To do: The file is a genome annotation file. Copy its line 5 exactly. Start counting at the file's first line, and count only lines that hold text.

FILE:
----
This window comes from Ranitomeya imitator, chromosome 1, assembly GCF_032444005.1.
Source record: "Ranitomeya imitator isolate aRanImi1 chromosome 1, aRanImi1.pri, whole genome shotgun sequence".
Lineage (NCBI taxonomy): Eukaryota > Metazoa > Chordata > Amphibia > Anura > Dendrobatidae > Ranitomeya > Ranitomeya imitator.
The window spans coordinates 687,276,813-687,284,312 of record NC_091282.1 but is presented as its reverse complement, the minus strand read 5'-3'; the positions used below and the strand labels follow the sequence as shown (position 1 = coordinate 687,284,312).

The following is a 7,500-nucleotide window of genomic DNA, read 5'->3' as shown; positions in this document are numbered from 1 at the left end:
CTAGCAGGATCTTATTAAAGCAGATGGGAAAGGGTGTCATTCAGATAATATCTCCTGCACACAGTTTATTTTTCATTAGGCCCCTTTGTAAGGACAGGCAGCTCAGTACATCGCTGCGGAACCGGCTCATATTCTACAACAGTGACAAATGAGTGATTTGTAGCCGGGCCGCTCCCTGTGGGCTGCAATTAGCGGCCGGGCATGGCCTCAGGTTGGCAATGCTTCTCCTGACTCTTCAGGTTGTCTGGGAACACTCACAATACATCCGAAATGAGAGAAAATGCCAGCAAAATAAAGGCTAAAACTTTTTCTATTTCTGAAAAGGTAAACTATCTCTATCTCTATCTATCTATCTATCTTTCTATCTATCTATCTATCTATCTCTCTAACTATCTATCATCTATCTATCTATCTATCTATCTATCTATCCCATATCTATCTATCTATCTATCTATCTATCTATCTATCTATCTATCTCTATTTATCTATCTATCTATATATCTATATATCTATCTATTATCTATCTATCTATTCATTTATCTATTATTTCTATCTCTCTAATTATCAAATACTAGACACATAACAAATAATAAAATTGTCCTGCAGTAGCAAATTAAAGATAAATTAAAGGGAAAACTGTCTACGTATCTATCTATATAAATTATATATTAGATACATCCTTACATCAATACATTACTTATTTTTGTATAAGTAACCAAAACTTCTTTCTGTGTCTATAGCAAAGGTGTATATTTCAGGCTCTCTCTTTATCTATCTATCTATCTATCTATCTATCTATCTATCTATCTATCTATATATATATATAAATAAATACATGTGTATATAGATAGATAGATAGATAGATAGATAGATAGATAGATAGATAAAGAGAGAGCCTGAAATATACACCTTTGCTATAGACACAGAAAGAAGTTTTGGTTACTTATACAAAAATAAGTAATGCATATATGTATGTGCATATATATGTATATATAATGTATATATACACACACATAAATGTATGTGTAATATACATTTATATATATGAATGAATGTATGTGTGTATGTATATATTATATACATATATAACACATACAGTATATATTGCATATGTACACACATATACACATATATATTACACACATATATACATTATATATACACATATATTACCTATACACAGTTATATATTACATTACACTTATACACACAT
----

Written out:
The following is a 7,500-nucleotide window of genomic DNA, read 5'->3' as shown; positions in this document are numbered from 1 at the left end: